Make no mistake: the FAFSA is your free ticket to free money for college and grad school. And you have nothing to lose and a whole lot to gain from spending the 30 minutes it takes to fill it out. Time is of the essence too; students who file ASAP (which used to be after January 1, but now it's after October 1! More on that here) get twice as much money on average, because those dollars are first come, first served.
What are you waiting for? Oh, you’re waiting for FAFSA help? Well, we collected our best CollegeXpress advice and links to some of our favorite resources.
CollegeXpress FAFSA help
- How to Fill Out the FAFSA Step by Step: Turns out filling out the FAFSA is not as hard as you think!
- Do I have to file a FAFSA? Long story short, you don't have to fill out a FAFSA, but there's really no reason not to. These experts explain.
- 8 Things You Need to Do Before Filing the FAFSA: Make sure you and your parents do these eight things before you get ready to file the FAFSA.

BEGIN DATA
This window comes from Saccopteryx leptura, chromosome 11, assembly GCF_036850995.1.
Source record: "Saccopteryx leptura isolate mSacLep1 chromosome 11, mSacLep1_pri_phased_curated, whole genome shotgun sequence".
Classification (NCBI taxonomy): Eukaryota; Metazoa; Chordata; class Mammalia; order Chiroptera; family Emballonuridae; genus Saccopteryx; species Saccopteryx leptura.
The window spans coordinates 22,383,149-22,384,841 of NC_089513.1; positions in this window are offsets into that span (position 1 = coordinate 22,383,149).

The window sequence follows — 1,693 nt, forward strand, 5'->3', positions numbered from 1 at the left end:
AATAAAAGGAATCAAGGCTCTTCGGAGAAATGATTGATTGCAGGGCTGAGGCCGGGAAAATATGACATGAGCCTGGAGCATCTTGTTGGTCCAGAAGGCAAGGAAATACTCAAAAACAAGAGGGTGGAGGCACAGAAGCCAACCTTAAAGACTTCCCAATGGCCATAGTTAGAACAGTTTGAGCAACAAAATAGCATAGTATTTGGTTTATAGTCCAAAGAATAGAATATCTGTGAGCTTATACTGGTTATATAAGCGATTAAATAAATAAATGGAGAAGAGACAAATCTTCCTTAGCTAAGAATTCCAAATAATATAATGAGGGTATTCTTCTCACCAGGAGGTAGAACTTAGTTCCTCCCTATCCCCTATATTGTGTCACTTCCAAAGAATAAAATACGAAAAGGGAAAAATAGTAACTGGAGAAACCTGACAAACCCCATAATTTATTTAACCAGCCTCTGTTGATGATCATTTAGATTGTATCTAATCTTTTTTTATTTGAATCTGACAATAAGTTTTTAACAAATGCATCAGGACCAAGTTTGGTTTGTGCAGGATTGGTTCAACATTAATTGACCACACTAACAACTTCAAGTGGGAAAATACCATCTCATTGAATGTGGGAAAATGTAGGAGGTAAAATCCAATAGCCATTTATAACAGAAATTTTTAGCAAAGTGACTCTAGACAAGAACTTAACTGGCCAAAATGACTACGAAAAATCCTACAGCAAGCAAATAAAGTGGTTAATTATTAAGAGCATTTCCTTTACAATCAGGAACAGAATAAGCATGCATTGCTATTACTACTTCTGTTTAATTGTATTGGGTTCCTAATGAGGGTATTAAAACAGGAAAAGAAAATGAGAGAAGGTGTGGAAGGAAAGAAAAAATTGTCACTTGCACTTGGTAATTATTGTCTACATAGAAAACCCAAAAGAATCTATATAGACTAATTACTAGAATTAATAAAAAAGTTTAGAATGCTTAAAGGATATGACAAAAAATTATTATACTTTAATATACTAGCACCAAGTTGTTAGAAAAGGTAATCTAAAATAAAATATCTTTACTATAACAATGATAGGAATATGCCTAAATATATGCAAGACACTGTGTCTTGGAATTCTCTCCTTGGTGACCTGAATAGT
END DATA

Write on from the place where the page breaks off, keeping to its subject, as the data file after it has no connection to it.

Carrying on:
- 6 Common FAFSA Mistakes: Filing the FAFSA doesn't have to be tricky—as long as you know what mistakes to avoid. This infographic will help.
Outside FAFSA resources
- FAFSA Help: Straight from the horse’s mouth. And by “horse” we mean US Department of Education’s fafsa.ed.gov, aka the FAFSA's online application portal.
- Federal Student Aid: Beyond the FAFSA application site, the Department of Ed covers a ton of common FAFSA questions on their website, like what to do if your parents are divorced.
- Getting Ready to Tackle the FAFSA: This is just one of several helpful FAFSA articles by college guru Lynn O'Shaughnessy at her College Solution blog (also a great site for general college admission help!).
- Filing the FAFSA: When it comes to college financial aid advice, it doesn’t get much better than Mark Kantrowitz and David Levy. They’re the brains behind Edvisors, they’ll let you download their Filing the FAFSA e-book for free!
You'll find plenty of tips online for filing the FAFSA, but, really, we find you don't need much. The Department of Education's website tackles a lot of the more complicated questions, and if your parents need more help, they're probably better off talking to a financial aid rep at your (intended) college and/or a professional financial advisor. But! If you know of any killer financial aid advice or resources we should check out, let us know in the comments.